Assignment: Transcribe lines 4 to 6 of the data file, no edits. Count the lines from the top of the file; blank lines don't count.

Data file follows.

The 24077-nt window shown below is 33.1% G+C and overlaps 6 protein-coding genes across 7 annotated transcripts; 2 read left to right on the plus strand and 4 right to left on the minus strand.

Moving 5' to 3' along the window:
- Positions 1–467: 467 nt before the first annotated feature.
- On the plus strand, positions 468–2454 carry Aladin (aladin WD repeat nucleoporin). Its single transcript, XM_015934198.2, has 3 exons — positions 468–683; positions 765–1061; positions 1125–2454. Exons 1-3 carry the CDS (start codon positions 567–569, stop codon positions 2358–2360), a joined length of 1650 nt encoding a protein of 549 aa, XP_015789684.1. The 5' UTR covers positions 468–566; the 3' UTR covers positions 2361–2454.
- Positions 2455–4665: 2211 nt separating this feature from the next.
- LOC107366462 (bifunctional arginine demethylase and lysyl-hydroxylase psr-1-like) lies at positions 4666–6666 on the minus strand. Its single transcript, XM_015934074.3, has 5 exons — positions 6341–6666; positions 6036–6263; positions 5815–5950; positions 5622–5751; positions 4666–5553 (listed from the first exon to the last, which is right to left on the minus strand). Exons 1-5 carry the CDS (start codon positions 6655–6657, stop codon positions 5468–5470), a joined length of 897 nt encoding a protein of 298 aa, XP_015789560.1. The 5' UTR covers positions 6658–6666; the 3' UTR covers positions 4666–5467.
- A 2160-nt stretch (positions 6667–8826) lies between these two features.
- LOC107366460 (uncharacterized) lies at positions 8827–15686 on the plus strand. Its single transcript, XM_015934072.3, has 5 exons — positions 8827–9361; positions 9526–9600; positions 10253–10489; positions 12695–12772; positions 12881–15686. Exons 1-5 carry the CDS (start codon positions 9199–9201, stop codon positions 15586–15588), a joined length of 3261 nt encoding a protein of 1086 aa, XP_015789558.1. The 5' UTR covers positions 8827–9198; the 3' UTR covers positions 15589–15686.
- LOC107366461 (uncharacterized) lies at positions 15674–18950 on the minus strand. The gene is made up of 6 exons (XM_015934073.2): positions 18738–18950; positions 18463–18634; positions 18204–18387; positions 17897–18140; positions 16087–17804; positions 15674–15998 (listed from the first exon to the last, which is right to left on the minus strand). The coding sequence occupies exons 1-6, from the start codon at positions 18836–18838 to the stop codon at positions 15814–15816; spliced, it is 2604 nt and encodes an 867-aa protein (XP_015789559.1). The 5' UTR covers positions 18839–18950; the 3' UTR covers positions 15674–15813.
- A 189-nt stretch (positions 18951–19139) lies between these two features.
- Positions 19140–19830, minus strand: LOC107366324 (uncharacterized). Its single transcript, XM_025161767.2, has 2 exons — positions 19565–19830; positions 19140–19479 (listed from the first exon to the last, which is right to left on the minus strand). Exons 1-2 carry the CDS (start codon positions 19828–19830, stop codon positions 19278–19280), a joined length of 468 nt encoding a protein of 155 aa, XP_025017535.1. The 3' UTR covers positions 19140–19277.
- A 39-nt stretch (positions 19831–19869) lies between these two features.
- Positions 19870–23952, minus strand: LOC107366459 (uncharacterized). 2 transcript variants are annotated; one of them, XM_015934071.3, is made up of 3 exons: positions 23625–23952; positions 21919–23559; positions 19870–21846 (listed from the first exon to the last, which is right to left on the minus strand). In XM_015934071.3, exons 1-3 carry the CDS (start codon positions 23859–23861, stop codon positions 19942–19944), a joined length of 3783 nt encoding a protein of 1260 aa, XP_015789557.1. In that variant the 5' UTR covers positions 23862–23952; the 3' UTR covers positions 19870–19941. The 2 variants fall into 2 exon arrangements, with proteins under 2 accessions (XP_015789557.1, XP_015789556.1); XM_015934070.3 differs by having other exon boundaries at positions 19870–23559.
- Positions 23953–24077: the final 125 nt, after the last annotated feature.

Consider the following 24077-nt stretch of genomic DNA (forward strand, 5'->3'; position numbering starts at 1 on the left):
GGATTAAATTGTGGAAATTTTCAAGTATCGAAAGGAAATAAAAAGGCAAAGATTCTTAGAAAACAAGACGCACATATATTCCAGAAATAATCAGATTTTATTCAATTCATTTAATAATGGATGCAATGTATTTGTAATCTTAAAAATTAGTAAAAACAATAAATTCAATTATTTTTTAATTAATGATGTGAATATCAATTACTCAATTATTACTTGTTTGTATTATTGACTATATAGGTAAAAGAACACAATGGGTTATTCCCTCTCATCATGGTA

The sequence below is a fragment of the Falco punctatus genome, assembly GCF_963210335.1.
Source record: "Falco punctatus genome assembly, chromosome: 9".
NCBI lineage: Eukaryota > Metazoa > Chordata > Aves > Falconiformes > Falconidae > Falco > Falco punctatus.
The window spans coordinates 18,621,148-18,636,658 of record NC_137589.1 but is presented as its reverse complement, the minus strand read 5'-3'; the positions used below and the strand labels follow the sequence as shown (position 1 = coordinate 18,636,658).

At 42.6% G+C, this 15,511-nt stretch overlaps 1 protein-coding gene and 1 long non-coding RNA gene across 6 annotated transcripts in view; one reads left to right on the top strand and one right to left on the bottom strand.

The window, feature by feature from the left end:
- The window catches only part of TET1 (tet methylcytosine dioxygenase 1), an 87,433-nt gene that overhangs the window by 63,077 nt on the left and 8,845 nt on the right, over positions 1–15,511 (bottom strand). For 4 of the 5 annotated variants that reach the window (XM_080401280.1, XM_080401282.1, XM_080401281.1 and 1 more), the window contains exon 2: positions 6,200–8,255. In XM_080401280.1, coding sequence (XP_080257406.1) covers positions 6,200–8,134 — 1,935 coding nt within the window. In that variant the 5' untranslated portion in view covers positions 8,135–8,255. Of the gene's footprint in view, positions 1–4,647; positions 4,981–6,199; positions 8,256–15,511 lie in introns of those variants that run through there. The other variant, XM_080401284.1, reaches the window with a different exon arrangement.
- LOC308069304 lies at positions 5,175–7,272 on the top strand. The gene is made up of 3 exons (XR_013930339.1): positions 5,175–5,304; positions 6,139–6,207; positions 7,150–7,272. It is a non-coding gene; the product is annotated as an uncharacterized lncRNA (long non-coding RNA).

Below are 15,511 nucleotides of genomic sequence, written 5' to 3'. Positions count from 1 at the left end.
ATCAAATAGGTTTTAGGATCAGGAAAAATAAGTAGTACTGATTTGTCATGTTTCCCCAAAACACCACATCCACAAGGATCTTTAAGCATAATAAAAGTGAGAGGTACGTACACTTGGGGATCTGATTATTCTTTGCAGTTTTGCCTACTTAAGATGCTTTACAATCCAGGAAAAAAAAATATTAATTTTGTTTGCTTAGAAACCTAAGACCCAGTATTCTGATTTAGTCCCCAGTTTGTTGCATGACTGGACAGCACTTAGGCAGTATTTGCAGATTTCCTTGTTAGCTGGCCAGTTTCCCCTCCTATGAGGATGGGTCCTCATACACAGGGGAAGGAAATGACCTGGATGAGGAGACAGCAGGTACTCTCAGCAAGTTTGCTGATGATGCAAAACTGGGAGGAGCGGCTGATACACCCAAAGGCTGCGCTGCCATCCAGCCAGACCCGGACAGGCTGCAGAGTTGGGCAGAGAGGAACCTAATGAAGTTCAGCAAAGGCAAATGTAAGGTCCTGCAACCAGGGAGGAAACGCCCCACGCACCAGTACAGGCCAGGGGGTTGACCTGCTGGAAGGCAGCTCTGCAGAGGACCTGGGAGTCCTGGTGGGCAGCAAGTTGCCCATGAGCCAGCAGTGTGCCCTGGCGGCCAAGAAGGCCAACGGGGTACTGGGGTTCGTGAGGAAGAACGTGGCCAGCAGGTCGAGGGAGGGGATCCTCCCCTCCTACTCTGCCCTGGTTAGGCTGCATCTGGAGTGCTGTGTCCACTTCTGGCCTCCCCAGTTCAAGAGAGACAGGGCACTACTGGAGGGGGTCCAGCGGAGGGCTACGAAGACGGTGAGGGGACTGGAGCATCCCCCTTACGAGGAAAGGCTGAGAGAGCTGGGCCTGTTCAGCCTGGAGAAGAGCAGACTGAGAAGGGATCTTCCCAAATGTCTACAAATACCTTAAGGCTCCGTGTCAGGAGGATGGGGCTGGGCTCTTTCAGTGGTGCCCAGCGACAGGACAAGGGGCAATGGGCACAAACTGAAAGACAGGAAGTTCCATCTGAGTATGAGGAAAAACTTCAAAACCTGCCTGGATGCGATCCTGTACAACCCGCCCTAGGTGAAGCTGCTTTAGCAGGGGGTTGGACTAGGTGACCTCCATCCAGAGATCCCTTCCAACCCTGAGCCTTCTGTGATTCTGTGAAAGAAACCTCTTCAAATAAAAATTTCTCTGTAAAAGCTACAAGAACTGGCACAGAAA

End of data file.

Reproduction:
- On the plus strand, positions 468–2454 carry Aladin (aladin WD repeat nucleoporin). Its single transcript, XM_015934198.2, has 3 exons — positions 468–683; positions 765–1061; positions 1125–2454. Exons 1-3 carry the CDS (start codon positions 567–569, stop codon positions 2358–2360), a joined length of 1650 nt encoding a protein of 549 aa, XP_015789684.1. The 5' UTR covers positions 468–566; the 3' UTR covers positions 2361–2454.
- Positions 2455–4665: 2211 nt separating this feature from the next.
- LOC107366462 (bifunctional arginine demethylase and lysyl-hydroxylase psr-1-like) lies at positions 4666–6666 on the minus strand. Its single transcript, XM_015934074.3, has 5 exons — positions 6341–6666; positions 6036–6263; positions 5815–5950; positions 5622–5751; positions 4666–5553 (listed from the first exon to the last, which is right to left on the minus strand). Exons 1-5 carry the CDS (start codon positions 6655–6657, stop codon positions 5468–5470), a joined length of 897 nt encoding a protein of 298 aa, XP_015789560.1. The 5' UTR covers positions 6658–6666; the 3' UTR covers positions 4666–5467.